By Valery Dzutsev
Based upon what has been learned about the personal profiles of the Boston terror attack suspects, the Tsarnaev brothers (see http://jamestownfoundation.blogspot.com/2013/04/a-preliminary-profile-of-boston-bombers.html), little suggests that they were linked to the insurgency movement in the North Caucasus or another jihadi movement. At the same time there are unclear indications that the suspects behaved in an unusually aggressive way prior to the attack in Boston (http://www.bostonglobe.com/metro/2013/04/19/bombing-suspects-were-local-normal-immigrants/OBTQATfZa9UhMISGpgP3eN/story.html). The younger brother, Jokhar’s entries on the micro-blogging site Twitter also did not indicate anything especially suspicious, although some of his tweets may sound enigmatic or even ominous if read with prior knowledge of the author’s possible involvement in the Boston bombing (https://twitter.com/J_tsar).
On February 3, 2012, the leader of the Caucasus Emirate Doku Umarov announced a moratorium on attacks on civilians in Russia (see EDM, February 9, 2012). Since then the moratorium has not been lifted. Umarov’s reasoning for the halt on attacks against civilians in Russia sounded unusually realpolitik as he said that Russian citizens were engaging in protest acts against Russian President Vladimir Putin’s government and the Emirate did not want to stand in their way. He referred to the process of the struggle of Russian civil society with the Kremlin as a “Chekist regime, of which they are the hostages.” Doku Umarov’s predecessors, Aslan Maskhadov and Abdul-Khalim Sadullayev, followed an analogous strategy (http://www.rferl.org/content/will_umarov_ban_on_terrorism_last/24472811.html). If the moratorium on targeting civilians has not been lifted by the Caucasus Emirate leadership, then it would be highly implausible that North Caucasian militants who have avoided attacking Russian civilians would instead choose to attack civilians in the United States.
The Tsarnaev brothers spent only a limited time in Chechnya. Apparently, they briefly resided in the republic just before the start of the second Russian-Chechen war, which began in September 1999. It is plausible that the brothers may still have been exposed to some conflict-related trauma resulting from the war, which uprooted hundreds of thousands of refugees from the war-torn rebel republic. The most plausible explanation for the April 15 Boston Marathon attack, given the information publicly available currently, is that some personal events triggered a violent response from the Tsarnaev brothers. However, many more Chechen refugees live in European countries, than in the US. Many of them have also suffered psychological trauma, but there have not been attacks involving Chechens like this in Europe before.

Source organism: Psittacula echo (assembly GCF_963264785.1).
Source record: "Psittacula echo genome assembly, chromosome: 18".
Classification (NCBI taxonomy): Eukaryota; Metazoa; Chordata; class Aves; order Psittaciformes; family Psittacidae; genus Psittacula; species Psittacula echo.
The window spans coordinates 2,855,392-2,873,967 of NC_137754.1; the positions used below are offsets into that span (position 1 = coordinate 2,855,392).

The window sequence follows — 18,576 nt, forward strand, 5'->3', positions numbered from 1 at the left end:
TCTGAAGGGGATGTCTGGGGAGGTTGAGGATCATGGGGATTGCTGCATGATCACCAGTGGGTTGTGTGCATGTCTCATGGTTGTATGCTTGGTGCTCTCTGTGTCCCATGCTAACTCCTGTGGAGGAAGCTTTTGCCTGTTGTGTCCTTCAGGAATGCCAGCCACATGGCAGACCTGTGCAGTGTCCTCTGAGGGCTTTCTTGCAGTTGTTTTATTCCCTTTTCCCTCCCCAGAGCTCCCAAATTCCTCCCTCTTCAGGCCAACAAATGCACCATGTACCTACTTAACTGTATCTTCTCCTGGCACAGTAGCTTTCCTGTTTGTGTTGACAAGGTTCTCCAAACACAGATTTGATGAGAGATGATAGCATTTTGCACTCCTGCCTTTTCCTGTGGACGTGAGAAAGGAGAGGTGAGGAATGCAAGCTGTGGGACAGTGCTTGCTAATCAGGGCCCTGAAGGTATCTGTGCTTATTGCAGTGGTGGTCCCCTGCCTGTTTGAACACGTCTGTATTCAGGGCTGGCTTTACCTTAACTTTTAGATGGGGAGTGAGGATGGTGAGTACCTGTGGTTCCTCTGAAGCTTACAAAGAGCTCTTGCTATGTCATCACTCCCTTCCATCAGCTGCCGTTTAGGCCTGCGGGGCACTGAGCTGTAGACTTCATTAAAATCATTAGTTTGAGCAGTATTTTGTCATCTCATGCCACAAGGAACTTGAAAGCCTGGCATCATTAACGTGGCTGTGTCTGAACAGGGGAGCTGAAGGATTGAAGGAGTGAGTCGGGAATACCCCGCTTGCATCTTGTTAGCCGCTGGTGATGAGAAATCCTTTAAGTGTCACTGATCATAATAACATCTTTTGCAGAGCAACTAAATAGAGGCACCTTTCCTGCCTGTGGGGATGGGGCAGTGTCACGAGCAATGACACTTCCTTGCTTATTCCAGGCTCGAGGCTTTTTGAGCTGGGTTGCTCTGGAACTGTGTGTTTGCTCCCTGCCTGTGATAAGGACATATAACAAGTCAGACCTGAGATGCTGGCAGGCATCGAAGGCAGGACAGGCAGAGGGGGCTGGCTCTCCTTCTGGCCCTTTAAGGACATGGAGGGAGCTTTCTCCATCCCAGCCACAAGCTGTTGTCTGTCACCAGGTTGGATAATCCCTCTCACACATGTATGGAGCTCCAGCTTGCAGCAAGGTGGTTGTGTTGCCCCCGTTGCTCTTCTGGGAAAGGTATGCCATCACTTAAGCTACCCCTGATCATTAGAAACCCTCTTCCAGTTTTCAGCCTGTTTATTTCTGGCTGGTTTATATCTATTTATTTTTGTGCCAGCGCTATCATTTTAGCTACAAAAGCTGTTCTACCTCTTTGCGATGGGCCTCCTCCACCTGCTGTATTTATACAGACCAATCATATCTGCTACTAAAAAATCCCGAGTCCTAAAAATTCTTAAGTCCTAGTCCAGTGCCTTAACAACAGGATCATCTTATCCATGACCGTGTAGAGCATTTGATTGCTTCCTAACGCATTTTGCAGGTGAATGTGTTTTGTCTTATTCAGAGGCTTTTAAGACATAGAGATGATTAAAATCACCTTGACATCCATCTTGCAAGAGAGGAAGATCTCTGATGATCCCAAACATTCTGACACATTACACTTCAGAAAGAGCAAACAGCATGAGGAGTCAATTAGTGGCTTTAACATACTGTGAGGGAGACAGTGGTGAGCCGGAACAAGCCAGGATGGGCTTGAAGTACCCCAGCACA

Russian security services have ethnic Chechens as well as other ethnic groups at their disposal to perform “dirty jobs.” In 2009, ethnic Chechens that were in all likelihood helped by the Russian government carried out a killing of a defector from Chechnya, Umar Israilov in Austria (http://www.guardian.co.uk/world/2009/jan/15/chechen-murder-austria-russia). On April 16, 2013, Russian president Putin offered assistance with the investigation in the Boston attack a full three days before word was revealed to the Western media about the reported involvement of the two Chechen immigrants (http://articles.washingtonpost.com/2013-04-16/world/38566064_1_boston-marathon-tom-donilon-obama). Putin’s proposal may suggest it was a courtesy, but it also might indicate some prior knowledge about the attack. So potentially one could conspiratorially theorize that the Russian security services may have planned the attack in Boston in such a way as to point to “Chechen terrorists”. However, even this elaborate version has little, if any, supporting evidence, given the fact that the Tsarnaev brothers moved to the US when they were extremely young and hardly could have been recruited by the Russian security services.